And in the midst of them all, sitting quietly and keeping to herself, was my friend who had failed a major examination for the first time in her life. It’s obvious that all the worries and complaints from her friends would look so meaningless to her at that moment. They were worried about not getting into their coveted courses in university or how the B grade they got for one subject messed up their track record of getting all As, while she was suddenly plunged into a sea of worry about her next step, how to tell her parents, if there was anything really wrong with her, was she really incapable, and other issues and questions of that sort.

Take what my friend felt that day, multiply it enough times to traumatise you into needing counselling, and that will give you a sense of what experiencing criminal violence is like. You will feel as alienated from your regular life as my friend did that day she discovered she failed a major examination, only many times worse. Even if you escaped unhurt, just knowing that you were so near to harm, that your lifestyle was so much more vulnerable than you thought, is enough to send most people into emotional shock and upheaval.

Far better to approach the entire issue with a clear mind now, to study the subject enough to understand your strengths and weaknesses, and prepare yourself way before any problems arise. Personally, I would urge you to learn everything you can learn about staying safe, changing your lifestyle if necessary, so that you have good reasons to expect that you will never have to use the physical techniques that I have taught you in my classes.

So if you haven’t done so yet, head over to Alvin’s blogpost at http://eastpaw.blogspot.com/2006/08/crimes-happen-to-complacent.html and read his account of the carjacking. Pay careful attention to the victim’s reaction to the entire incident and ask yourself if you are doing anything equally stupid in your own life. And if you need any help about what to look out for and pay attention to, that’s what my talks and classes are all about. What are you waiting for?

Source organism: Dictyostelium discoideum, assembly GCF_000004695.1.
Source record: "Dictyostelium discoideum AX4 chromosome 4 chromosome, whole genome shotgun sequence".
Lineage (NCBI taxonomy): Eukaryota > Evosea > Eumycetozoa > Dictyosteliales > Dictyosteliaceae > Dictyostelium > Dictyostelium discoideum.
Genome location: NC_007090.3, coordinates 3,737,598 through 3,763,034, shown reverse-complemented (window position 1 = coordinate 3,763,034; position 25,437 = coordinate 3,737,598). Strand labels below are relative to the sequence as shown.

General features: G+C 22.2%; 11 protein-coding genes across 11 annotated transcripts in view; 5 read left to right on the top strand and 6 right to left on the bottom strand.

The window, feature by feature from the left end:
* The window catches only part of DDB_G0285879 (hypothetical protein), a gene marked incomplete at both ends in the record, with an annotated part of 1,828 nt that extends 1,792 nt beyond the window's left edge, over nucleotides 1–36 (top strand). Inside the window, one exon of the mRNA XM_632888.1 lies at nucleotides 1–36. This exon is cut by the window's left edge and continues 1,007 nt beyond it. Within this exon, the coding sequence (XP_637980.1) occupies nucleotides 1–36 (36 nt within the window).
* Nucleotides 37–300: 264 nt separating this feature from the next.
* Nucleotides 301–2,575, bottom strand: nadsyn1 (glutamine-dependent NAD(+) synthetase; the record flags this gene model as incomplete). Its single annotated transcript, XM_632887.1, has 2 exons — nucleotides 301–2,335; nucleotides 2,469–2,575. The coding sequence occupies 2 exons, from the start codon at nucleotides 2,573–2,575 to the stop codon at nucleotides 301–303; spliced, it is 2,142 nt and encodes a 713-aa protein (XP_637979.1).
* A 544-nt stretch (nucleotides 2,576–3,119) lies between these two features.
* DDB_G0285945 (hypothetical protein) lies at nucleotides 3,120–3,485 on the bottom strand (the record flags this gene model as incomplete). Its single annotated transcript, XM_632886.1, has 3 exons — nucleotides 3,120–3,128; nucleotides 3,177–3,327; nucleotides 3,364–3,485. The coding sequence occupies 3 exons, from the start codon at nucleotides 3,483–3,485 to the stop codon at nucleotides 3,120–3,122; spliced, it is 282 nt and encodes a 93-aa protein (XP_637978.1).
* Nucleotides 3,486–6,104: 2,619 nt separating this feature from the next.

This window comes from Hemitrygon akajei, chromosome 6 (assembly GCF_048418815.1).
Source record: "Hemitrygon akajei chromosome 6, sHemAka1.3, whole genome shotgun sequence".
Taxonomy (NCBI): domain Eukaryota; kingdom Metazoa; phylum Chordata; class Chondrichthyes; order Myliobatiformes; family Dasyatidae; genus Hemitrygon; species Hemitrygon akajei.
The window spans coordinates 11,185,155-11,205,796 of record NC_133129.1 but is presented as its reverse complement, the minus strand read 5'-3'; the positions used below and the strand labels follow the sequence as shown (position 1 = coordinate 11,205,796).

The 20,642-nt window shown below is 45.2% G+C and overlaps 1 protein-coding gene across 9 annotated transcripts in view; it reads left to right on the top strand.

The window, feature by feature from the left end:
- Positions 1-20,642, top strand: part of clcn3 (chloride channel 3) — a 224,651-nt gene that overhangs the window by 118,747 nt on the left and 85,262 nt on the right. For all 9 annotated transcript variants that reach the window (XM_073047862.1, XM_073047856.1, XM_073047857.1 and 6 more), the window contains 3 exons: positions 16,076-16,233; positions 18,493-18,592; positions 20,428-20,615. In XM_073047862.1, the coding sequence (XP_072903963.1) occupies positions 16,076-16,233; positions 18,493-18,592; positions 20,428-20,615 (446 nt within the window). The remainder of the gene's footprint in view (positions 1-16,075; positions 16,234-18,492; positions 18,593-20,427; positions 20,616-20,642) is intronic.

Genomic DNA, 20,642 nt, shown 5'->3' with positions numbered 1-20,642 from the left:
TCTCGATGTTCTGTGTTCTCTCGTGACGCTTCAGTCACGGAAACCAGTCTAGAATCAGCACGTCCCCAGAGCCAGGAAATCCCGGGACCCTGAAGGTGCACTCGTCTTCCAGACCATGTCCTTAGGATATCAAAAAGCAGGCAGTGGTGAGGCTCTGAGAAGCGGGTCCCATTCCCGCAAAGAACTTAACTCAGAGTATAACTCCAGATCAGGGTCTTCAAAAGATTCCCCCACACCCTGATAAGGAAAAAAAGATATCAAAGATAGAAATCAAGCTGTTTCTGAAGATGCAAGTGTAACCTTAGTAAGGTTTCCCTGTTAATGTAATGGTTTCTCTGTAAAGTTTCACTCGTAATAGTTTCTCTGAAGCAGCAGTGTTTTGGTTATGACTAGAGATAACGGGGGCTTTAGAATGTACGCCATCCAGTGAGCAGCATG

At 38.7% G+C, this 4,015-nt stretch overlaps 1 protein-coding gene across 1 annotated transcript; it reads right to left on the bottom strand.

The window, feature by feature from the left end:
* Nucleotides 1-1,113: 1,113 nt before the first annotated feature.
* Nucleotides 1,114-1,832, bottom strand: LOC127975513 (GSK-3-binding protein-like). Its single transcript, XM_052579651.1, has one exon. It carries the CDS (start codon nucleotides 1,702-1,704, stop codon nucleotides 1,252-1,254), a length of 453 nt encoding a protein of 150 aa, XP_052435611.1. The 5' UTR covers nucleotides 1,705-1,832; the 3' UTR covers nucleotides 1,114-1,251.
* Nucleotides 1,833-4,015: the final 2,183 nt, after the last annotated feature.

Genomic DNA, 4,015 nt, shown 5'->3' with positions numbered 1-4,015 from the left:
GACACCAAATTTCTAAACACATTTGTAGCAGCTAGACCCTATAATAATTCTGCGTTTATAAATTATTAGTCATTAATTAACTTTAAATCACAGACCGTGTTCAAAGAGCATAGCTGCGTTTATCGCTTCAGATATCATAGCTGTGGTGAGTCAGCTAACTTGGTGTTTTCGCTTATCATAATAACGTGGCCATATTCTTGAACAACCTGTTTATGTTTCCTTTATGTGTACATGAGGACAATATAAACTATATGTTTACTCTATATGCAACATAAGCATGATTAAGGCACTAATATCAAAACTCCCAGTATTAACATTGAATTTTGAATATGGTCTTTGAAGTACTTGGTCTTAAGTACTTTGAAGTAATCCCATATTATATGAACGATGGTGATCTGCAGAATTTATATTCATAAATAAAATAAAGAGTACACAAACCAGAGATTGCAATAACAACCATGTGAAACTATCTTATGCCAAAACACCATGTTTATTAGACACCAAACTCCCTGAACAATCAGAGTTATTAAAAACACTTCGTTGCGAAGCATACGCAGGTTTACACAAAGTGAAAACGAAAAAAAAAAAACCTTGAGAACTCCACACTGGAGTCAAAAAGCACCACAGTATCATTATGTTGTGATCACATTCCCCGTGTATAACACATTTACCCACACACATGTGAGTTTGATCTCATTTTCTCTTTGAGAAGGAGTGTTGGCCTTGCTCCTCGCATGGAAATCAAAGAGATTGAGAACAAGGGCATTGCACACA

JJ Huang
Founder
Walk In Safety ™

Like what you get in this newsletter? Learn how to recognize dangerous situations and how to deal with them in the Walk in Safety ™ Primer Module!

Location:

Wellness Infinity Health & Recreation Club
55 Newton Road
#05-02 Revenue House
Singapore 307987

Class Times available:

Tues: 7.30 pm
Sat: 2.00 pm, 2.45 pm

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Registration: email your name, handphone number and desired class time to walkinsafety@gmail.com or SMS your name, email address and desired class time to 94230900.

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About Junjie
Musician, Martial Artist and father of two boys. Rambler, thinker and compulsive teacher.

6 Responses to Newsletter 05 – Hindrances to Self-Defence (2)

  1. eastpaw says:

    Good post. And thanks for the referral. 😉

  2. eastpaw says:

    Good post. And thanks for referral. 😉

    • Junjie says:

      You’re welcome. That blog post you did was perfect for my purposes, showing people how a Singaporean lady will rational-lies both before and after crime… 🙂

  3. eastpaw says:

    Hey, where’d my “the” go? :p

  4. Pingback: Newsletter (11) – Women and Self-Defence « Walk in Safety

  5. Pingback: Newsletter (14) – 6 Tips for Preventing Kidnapping | Walk in Safety